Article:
Director Du Xiao Shares His Visions and Goals
When China’s multiple awarding director Du Xiao read the script of A Legend of Shaolin Kungfu, he approached it with reminiscence. As everyone is aware, Jet Li’s version of Shaolin Temple is known throughout the world for its authentic portrayal of martial arts scenes, their elegance and practicality.
The kungfu culture developed rapidly following that, and films like Swordsman and Crouching Tiger, Hidden Dragon brought about a different school of martial arts choreography, tending towards surrealism, etherealness and gracefulness.
And now, in every film and TV series, especially costumed period productions, all we have are flying all over everywhere, perpetrating a myriads of myths and legends concerning martial arts. So, wuxia productions are no longer about martial arts, but fairy tales. These shows do not reflect real-life martial arts, they are too artificial. And they ruin the audience’s appetite and interest in this genre.
Du Xiao feels that it’s time for a change, a return to traditional martial arts, one that is cultivated through body, spirit and mind, stroke by stroke. Only through such painstaking training would one understand the limits of the physical body and mind.
So when he was scouting for talent, he took the same approach as the original Shaolin Temple – basically, they would only hire actors who are not only capable of fighting, but also fighting very capably. And, out of the Six Shaolin Disciples in the Legend of Shaolin Kungfu, four are national wushu champions. Du Xiao hopes that with such a cast, coupled with their seriousness, their crew, Legend of Shaolin Kungfu would achieve similar results as Shaolin Temple.
Tony Ching Siu Tung is more noted for his choreography of surrealistic and atmospheric action scenes, and is very professional in cinematography and choosing of location. Having watched the sample scenes, Du Xiao says that the martial arts and mental state of being are blended very outstandingly, believing that Tony Ching Siu Tung’s experience and talent were fully tapped in Legend of Shaolin Kungfu. This production seeks to restore Shaolin Kungfu to its true nature.
Sui Hui Ning on Her First Action Role
In Legend of Shaolin Kungfu, 孙卉凝 Sun Hui Ning, a graduate of Central Drama Academy, plays swordswoman Xi Yue, who seeks to assassinate the tyrannical king who was behind the massacre of her entire family of 31 members, only to discover that her father is still alive.
This is the first time Sun Huining does a such a kungfu series as Legend of Shaolin Kungfu. She finds it very exciting and novel. She was rather hesitant and apprehensive initially when doing fight scenes, especially with wireworks. It hurts to be suspended by wires for hours, and she suffered from abrasion. But now she’s already used to it and doesn’t feel any more pain or discomfort. Instead, she’s getting hooked. (No pun intended.) When the weather is hot, the higher she is lifted up in the air, the cooler it feels with breeze blowing on her.
At first Sun Hui Ning was worried about working with Ching Siu Tung, as she heard that he had a short fuse, and she doesn’t have any martial arts background. To her surprise, he’s actually a very affable person, he would console her, telling her not to rush, to take her time, that if she couldn’t do it now, she would be able to do it later.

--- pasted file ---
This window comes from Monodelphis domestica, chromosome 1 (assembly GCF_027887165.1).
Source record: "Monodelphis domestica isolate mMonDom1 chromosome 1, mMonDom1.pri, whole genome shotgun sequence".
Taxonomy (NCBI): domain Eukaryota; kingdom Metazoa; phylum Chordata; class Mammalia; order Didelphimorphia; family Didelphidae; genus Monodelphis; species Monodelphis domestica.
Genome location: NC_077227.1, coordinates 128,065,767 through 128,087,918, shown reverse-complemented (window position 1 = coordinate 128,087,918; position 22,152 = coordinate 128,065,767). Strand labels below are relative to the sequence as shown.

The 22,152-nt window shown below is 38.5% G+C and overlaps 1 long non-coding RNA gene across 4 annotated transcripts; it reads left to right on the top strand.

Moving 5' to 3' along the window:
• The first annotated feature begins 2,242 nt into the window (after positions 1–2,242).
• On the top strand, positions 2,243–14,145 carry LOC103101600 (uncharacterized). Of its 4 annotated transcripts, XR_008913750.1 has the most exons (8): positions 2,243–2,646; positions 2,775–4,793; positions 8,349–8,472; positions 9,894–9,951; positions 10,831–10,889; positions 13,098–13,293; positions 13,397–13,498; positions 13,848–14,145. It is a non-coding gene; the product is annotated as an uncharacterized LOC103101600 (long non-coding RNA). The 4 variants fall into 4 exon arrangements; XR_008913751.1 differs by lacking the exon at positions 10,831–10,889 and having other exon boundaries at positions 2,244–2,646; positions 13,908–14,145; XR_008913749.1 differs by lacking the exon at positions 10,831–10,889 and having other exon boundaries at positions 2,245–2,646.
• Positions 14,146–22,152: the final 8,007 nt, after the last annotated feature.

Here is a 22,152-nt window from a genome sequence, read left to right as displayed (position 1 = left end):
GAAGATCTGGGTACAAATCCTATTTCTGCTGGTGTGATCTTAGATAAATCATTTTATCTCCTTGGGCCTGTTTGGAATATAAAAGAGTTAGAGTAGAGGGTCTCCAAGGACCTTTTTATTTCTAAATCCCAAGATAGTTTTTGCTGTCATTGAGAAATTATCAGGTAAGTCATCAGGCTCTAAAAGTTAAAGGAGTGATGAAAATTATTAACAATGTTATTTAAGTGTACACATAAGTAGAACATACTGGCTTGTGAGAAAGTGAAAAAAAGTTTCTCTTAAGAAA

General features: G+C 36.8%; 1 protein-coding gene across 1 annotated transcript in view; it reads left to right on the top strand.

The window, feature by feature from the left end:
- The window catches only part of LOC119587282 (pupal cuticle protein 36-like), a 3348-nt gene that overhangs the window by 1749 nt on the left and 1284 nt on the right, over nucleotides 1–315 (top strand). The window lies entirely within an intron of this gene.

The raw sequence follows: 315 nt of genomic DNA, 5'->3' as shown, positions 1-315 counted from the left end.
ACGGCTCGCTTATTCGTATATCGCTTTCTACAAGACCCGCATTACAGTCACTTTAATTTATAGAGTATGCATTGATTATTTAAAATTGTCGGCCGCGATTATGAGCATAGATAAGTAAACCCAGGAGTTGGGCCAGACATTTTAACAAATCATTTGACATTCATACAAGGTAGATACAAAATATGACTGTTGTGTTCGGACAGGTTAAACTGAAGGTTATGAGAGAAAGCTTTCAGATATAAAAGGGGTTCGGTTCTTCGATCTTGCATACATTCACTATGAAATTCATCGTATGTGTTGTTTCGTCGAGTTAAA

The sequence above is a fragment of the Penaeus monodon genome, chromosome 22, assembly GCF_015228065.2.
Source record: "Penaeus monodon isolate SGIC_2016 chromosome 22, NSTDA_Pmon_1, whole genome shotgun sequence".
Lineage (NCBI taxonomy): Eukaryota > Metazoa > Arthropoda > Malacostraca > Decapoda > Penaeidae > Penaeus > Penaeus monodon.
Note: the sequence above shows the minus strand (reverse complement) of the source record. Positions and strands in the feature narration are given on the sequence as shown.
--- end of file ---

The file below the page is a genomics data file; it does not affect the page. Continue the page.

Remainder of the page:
Sun Hui Ning would get up at 4.30 am to do make up and set off at 6.30 am. Usually, Tony Ching Siu Tung would arrange for the others to fight first so as to allow her sufficient time to familiarise herself with the moves or wait till the afternoon before filming her action scenes. She would use her spare time to practise martial arts. As there is no shortage of professional martial artists on the set, it gives her plenty of opportunities to seek guidance from them. And they have been very helpful to her. Eventually, after a month, Sun Hui Ning begins to get the feel.
It’s easy to get injured when filming martial arts scenes, and neither is Sui Hui Ning spared of wounds and bruises. Her most trying part was 8 days of filming at Peacock Stage, when she led an abnormal life. She shot drama scenes in the daytime from 8am onwards and when night fell, she had to do action scenes, working from 6pm till 5 to 6 am in the next morning. There was hardly anytime to rest. With merely 2 hours remaining, she dared not sleep soundly, for the fear that her makeup and hair might be dishivelled, or she might oversleep.
Her effort has paid off, being praised by Ching Siu Tung as the most gorgeous female action star. Director Du Xiao observes, “It’s not easy to act as the character Xi Yue, it can become over-melodramatic if she’s not careful enough. Sun Hui Ning has got a good grasp of the role, of one that hides her warmth and passions behind the facade of aloofness and icy-coldness of one laden with vengeance.”
Sui Hui Ning is a devout Buddhist in real life and is a full-time vegetarian, a way of life that is healthier, cruelty-free and eco-friendly. She often studies the scriptures. Publicist Liu Ying says, “Upon seeing her above-worldly countenance, it is as if I’m gazing upon the pure and untainted lotus.”
Sun Hui Ning has gained a lot of exposure ever since Legend of Shaolin Temple begins airing in Fujian and Henan and has to grant interviews with the media almost daily. She doesn’t like such a high-profile lifestyle. Instead, she prefers reading sutras, learning about the meaning of life, for it helps one to be more tranquil, to be less agitated.